However, if you come from a non-EU country the amount of time you are allowed to work is limited to 90 days per year with 8 hour working days, or 180 half days per year. In some federal states, you are only allowed to work during vacation. Contrastingly those coming from within the EU have the same free access to the labour market as German students do.
Typical student jobs include working in a bar, office work, courier work, taxi driving (though you need a special permit for doing this), hostess work on fairs (well paid) and street cleaning in winter. Pay for student jobs is typically €6-10/hour. Vacancies are often promoted on newspaper websites, via student unions or the university.
As part of their studies, many German students do apprenticeships during their summer or winter holidays. These offer first-hand experience and direct contact with potential employers. People leaving university without ever having worked in the "real world" might find it hard to get a job.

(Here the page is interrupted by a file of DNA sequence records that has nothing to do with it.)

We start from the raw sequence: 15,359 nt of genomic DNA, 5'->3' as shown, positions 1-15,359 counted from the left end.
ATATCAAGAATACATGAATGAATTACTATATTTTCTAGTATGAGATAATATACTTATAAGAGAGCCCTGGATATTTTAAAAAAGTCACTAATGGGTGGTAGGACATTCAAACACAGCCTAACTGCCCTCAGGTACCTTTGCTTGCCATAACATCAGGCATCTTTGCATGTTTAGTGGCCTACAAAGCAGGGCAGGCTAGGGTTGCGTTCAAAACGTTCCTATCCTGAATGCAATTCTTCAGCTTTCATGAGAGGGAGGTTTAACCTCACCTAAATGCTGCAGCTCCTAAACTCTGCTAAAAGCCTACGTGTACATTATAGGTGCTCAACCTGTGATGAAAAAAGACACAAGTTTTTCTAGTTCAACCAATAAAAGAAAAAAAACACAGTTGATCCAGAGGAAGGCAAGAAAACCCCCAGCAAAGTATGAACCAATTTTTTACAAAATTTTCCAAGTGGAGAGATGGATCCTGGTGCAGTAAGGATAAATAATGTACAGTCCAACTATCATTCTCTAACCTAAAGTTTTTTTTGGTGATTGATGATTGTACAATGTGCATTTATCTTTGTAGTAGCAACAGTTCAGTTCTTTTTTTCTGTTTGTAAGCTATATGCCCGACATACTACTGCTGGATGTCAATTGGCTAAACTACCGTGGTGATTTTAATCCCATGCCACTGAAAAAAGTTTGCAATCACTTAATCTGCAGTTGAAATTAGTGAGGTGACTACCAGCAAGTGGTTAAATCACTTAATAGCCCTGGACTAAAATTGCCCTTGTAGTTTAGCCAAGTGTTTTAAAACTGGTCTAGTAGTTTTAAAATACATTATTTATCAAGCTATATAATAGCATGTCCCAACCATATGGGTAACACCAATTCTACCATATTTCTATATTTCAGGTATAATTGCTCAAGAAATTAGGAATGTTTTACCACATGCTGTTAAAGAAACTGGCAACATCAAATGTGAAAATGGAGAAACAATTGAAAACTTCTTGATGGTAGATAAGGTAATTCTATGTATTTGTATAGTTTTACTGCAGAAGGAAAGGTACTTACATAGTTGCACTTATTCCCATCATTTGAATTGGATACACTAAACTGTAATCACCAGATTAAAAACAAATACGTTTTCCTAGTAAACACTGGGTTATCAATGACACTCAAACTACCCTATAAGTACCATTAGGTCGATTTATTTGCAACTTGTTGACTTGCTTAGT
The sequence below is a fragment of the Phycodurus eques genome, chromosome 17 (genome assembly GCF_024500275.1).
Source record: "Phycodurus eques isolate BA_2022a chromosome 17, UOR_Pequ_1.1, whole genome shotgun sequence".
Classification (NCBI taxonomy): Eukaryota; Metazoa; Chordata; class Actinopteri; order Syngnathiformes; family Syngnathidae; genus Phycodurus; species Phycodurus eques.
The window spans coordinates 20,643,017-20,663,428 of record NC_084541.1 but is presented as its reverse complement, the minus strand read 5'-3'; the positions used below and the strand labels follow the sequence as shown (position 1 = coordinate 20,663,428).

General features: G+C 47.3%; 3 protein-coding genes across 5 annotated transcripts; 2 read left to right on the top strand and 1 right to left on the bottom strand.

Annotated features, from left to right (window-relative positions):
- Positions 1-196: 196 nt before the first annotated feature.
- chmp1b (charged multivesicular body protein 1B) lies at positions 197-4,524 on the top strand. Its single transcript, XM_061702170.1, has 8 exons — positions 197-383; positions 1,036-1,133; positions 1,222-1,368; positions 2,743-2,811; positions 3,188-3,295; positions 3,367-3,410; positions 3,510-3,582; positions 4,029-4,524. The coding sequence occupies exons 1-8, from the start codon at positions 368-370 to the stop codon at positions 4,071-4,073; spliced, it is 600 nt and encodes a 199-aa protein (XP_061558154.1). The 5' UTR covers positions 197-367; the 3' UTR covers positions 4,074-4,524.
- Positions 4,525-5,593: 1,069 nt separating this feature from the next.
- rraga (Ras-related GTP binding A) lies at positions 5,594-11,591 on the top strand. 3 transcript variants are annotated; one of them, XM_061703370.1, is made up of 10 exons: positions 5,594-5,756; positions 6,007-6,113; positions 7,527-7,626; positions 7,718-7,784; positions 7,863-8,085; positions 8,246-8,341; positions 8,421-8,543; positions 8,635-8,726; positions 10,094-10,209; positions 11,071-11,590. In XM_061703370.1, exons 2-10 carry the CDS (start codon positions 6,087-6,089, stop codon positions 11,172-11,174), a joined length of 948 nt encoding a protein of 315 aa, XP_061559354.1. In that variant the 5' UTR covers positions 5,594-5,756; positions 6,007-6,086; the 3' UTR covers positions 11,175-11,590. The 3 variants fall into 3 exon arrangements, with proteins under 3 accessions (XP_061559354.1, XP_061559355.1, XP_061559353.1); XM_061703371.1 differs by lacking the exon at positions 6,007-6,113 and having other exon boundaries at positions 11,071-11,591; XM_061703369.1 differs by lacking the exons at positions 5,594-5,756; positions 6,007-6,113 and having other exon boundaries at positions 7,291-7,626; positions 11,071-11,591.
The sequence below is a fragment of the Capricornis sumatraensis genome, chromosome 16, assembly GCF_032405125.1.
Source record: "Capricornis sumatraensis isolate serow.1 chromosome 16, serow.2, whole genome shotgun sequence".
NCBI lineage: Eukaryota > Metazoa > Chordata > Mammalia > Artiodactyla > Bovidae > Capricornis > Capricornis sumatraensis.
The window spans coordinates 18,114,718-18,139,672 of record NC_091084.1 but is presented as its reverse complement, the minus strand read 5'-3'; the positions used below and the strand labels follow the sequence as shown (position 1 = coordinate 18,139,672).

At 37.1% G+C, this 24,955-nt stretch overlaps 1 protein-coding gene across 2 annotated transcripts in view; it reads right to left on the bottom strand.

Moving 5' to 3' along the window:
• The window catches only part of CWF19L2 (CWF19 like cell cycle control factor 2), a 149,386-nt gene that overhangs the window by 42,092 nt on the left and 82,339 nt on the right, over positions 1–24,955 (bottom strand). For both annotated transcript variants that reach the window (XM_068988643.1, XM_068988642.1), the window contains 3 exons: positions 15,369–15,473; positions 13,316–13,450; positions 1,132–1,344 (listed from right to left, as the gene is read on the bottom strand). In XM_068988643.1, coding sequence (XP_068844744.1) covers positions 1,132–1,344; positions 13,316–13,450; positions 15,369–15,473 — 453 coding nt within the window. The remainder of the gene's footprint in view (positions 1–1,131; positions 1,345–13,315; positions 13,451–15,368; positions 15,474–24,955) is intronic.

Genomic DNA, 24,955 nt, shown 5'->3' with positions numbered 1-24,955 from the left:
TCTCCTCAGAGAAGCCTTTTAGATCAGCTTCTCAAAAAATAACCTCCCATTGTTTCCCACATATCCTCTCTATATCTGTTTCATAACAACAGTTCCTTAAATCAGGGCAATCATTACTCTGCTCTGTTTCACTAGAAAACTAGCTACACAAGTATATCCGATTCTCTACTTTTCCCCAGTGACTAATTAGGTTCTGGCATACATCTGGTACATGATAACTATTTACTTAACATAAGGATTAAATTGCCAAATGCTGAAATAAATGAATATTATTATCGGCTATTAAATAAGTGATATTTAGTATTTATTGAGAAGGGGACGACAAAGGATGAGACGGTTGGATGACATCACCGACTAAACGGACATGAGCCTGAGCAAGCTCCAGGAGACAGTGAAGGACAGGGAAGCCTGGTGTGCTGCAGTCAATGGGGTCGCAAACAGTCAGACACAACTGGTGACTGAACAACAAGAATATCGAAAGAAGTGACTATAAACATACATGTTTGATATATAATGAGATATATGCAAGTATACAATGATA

Universities often help with organizing appropriate internships, especially during summer vacation.
There are magazines that focus on career issues for university students and young professionals, such as Junge Karriere. Its website has information on employment perspectives in different industries, tips and tricks for writing CVs, a job spider which searches through different job engines, an list of headhunters and information on career fairs - www.jungekarriere.com.
If you get a permanent job offer after university graduation, don't forget that you are not permitted to remain in Germany with a student visa. Official policy is that you must return to your home country before you can apply for a residency visa and work permit. However, if your employer wants you to start working quickly, this can be avoided by a lawyer making a petition on your behalf.